Why Black Women Need To Learn How To Care for Natural Hair, Even If They Aren't Natural

In my opinion what I see in this video is abuse. That sad thing is that too many of us have memories of something similar. I remember hating to get my hair combed as a child. My mother like this mother didn't know what to do with natural hair, most black women in America don't. This is what I believe leads so many of us to perm or add extensions to our hair. The belief is that it's easier to manage. As a result of my mother struggling with my hair, I thought something was wrong with my hair, that is was a burden and something to be ashamed of in it's natural state.

No one taught this woman, like no one taught my mother or many other black mothers, that detangling dry hair with a brush is a huge NO NO. My mother used essentially a rat tail comb to comb through my hair as a child, never once thinking a wide tooth comb might be a better option. No one told her that it was easier to detangle hair when wet instead of dry. I didn't know until I was older how to detangle natural hair. When I went natural there were no natural hair care websites, there was no youtube, it was just me and my decision to quit using relaxer; something I had done since I was nine years old.

I don't necessarily blame black women in general for black women feeling the need to straighten or add extensions. We didn't really have the tools to adapt, when we came over as slaves there wasn't time for hair styling, nor were black women provided with tools to adequately care for their hair. When we did have hair tools, we used what everyone else used, and as we know, most of us don't have the same type of hair as other races of people, so it doesn't work as well. Not to mention black hair care products are some of the most vile things ever created. It seems everything has petroleum in it.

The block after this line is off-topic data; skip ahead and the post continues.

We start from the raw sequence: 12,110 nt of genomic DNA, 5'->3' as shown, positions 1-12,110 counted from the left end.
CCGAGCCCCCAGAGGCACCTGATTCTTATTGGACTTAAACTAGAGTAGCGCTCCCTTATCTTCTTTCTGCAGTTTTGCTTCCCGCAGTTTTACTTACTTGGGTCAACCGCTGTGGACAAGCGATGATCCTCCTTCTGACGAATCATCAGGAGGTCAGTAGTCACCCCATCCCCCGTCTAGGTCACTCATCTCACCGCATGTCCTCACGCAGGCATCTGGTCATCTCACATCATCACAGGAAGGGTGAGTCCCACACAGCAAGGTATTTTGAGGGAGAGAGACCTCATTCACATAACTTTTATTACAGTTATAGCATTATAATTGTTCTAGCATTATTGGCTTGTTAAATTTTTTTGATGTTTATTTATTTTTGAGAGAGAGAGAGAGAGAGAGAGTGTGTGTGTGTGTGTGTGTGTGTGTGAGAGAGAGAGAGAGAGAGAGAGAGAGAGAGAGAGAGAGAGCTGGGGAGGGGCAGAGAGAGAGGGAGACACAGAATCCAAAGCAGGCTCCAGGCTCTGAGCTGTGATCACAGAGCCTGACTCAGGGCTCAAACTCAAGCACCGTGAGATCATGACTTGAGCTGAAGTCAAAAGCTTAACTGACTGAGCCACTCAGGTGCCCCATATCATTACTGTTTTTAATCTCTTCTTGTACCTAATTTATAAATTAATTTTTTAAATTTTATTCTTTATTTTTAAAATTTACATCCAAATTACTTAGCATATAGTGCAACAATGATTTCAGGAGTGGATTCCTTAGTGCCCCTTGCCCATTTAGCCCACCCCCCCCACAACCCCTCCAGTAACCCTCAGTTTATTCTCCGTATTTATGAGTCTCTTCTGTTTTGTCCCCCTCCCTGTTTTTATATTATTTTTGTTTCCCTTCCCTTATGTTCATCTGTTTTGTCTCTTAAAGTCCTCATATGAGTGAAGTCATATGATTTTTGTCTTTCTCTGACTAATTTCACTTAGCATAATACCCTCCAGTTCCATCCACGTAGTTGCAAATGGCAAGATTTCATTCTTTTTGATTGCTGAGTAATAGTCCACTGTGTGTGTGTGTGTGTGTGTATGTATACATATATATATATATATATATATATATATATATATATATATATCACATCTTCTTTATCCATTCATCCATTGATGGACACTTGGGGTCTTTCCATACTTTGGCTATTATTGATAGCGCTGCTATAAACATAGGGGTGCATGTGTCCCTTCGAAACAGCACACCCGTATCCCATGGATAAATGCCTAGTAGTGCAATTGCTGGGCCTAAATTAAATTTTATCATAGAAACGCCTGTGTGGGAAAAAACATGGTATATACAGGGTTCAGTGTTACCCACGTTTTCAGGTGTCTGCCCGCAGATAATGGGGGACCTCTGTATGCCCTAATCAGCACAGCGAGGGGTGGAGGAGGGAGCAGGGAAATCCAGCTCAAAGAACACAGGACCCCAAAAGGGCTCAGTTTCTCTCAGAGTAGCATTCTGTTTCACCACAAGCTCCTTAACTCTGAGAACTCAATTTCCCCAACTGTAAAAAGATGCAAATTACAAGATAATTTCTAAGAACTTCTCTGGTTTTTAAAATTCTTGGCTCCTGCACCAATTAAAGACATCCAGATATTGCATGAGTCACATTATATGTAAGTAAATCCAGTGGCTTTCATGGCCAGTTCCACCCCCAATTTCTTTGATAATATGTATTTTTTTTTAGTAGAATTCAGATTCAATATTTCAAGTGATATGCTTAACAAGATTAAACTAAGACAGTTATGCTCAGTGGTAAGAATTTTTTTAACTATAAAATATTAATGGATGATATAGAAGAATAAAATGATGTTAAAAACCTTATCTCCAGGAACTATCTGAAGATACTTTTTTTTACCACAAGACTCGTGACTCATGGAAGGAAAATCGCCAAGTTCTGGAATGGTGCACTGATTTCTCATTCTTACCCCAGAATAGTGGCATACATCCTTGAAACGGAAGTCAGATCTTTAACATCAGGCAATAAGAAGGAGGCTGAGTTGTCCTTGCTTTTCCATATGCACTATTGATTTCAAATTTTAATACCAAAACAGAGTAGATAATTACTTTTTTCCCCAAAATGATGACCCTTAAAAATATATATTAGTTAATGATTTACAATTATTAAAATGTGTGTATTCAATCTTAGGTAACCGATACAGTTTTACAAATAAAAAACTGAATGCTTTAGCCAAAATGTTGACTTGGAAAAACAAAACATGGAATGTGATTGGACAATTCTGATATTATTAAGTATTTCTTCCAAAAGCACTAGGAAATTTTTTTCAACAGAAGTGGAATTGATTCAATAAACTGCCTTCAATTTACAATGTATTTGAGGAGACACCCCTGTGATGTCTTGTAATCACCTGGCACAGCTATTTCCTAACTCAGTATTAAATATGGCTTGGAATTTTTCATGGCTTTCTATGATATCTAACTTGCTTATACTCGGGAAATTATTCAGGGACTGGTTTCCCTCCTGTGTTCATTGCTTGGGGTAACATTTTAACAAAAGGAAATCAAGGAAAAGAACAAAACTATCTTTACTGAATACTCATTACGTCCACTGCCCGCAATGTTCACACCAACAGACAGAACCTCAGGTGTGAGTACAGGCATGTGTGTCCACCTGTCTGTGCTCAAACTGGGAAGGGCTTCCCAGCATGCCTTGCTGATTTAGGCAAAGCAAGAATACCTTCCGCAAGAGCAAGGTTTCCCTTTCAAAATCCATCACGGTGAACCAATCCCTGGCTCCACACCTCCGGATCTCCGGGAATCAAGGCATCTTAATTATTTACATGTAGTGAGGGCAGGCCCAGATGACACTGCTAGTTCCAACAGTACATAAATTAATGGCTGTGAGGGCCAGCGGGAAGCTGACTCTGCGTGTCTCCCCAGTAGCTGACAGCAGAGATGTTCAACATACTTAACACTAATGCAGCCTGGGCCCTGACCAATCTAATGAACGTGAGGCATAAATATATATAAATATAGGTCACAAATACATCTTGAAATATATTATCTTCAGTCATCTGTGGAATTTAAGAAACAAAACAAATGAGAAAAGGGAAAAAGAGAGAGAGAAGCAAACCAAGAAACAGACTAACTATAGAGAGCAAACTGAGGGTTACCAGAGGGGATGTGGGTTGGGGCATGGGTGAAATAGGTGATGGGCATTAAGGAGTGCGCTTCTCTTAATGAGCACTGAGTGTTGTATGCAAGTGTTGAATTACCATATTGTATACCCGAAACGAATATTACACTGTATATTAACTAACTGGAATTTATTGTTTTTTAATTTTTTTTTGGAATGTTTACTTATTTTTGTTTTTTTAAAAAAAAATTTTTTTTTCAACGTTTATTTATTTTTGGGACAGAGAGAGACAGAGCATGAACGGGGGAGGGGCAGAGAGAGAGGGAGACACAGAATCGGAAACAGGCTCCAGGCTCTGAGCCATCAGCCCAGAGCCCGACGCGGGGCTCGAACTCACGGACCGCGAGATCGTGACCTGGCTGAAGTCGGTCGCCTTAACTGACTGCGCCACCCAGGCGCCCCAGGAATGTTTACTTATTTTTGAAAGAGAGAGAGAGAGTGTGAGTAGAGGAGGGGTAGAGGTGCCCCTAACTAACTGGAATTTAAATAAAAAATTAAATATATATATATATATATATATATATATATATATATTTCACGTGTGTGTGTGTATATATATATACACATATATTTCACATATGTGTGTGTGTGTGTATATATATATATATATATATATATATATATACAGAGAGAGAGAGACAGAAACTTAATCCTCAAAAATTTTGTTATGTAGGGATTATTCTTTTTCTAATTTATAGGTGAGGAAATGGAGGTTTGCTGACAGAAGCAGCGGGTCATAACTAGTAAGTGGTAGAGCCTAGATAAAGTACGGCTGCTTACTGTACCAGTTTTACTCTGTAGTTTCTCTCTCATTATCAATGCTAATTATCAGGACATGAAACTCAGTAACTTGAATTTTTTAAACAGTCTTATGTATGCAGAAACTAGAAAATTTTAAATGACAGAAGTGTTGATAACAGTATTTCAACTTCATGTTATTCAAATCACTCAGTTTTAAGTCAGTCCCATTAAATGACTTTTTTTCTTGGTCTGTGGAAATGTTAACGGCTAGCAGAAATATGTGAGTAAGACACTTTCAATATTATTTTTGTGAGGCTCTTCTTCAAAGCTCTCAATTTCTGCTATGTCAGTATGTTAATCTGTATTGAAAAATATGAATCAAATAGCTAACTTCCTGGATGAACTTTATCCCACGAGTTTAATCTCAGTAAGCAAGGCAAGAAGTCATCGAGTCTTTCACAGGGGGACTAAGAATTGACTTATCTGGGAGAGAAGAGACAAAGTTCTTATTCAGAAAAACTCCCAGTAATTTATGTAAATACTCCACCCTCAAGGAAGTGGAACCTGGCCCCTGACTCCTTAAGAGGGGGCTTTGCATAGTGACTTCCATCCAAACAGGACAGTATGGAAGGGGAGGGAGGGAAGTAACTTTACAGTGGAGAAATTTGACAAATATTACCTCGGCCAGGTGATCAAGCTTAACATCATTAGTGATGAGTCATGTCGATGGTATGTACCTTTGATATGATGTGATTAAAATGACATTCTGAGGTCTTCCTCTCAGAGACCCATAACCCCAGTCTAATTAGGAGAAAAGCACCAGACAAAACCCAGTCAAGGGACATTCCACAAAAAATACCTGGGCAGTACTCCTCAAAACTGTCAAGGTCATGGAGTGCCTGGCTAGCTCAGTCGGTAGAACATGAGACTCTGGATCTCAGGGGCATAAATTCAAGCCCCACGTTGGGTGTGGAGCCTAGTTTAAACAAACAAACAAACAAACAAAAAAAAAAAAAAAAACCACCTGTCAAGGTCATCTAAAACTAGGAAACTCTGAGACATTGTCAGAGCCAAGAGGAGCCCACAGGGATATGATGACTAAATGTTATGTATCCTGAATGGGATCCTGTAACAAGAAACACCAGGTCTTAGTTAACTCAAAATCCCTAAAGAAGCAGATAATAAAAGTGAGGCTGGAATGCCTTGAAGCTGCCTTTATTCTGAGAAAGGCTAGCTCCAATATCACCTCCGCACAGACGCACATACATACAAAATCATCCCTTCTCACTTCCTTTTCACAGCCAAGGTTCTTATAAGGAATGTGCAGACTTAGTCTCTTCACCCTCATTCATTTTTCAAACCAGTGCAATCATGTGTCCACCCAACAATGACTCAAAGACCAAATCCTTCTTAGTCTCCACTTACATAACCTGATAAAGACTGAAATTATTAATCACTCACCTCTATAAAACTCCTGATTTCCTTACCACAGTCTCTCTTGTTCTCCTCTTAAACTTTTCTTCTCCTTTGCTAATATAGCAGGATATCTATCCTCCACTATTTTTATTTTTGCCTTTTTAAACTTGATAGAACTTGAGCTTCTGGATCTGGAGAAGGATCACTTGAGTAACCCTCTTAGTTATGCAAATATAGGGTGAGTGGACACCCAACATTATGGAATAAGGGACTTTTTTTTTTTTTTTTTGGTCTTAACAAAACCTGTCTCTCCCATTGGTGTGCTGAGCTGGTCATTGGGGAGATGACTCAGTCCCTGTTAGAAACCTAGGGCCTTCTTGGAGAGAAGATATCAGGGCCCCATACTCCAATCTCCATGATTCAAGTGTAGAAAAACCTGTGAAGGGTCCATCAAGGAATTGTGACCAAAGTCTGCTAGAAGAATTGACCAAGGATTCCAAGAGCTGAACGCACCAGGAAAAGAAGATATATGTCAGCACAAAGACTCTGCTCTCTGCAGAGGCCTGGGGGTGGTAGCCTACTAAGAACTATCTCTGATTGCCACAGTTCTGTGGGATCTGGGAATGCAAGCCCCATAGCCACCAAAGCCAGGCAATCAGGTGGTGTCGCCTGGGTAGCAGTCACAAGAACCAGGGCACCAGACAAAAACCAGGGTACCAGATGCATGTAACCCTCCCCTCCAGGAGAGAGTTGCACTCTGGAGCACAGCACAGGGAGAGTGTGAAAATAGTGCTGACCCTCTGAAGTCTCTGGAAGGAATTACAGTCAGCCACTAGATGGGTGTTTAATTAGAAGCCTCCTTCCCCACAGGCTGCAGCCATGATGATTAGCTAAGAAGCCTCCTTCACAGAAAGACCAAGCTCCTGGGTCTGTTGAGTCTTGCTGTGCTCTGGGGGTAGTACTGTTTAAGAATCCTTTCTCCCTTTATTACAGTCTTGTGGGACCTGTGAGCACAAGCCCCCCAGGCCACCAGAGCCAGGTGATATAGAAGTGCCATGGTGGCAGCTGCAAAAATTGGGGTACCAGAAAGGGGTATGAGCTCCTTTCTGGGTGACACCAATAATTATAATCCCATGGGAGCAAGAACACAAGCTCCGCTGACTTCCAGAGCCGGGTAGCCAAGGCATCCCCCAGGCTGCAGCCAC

The funny thing is that now my hair routine I use is a routine developed by a white woman. Lorraine Massey changed my life, and her book was the most useful book I have ever read in regards to how to style my hair. Even worse is the fact that the two pages for African American hair care are no use to me. They don't help me at all, and use black stylists who appear to be more experienced in dealing with relaxed hair than natural hair.

I think that black women need to learn how to do all types of hair, because most of us don't come out of the womb with perm or weave attached to our heads. Especially those of us with children. We need to have our children feel they have the option to go natural or perm their hair. In my childhood I don't think I had the option to go natural, it was just assumed I needed a perm. Personally a perm for me is not an option anymore, and I don't find that naturally curly and kinky hair is a sign of laziness or being unkempt. I don't want my children to think so either. We really need to embrace the belief that ALL hair is "good hair", because as we can see in this video, that isn't happening.